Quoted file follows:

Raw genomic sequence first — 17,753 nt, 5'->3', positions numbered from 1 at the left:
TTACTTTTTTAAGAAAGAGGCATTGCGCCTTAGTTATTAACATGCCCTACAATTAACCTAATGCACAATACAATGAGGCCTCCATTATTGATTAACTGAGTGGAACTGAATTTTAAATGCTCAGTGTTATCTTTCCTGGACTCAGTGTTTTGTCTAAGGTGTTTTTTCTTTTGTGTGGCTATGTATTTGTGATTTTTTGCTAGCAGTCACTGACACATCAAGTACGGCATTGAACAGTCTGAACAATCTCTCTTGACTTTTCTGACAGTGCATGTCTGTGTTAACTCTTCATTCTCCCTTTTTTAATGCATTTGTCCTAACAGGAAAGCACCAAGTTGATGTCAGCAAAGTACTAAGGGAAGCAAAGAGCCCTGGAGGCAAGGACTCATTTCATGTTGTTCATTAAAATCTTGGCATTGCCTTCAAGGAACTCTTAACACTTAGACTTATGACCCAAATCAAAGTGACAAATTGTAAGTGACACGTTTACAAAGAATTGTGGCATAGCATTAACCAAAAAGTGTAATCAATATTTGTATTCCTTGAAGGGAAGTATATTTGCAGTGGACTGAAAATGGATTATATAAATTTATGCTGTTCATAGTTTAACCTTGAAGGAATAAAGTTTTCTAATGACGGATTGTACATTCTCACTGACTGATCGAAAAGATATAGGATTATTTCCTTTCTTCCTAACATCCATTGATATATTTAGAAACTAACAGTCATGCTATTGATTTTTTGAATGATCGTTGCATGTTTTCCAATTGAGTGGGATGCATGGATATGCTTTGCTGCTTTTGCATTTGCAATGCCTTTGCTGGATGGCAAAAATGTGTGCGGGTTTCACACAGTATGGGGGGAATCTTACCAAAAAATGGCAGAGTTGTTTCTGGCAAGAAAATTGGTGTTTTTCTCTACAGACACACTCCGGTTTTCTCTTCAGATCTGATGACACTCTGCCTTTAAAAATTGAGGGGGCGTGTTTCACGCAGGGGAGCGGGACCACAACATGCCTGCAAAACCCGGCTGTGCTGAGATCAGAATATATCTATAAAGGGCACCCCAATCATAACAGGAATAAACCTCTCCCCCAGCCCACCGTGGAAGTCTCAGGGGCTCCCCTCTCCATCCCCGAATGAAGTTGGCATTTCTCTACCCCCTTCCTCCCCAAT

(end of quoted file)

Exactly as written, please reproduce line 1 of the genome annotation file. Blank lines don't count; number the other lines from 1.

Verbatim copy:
Raw genomic sequence first — 17,753 nt, 5'->3', positions numbered from 1 at the left: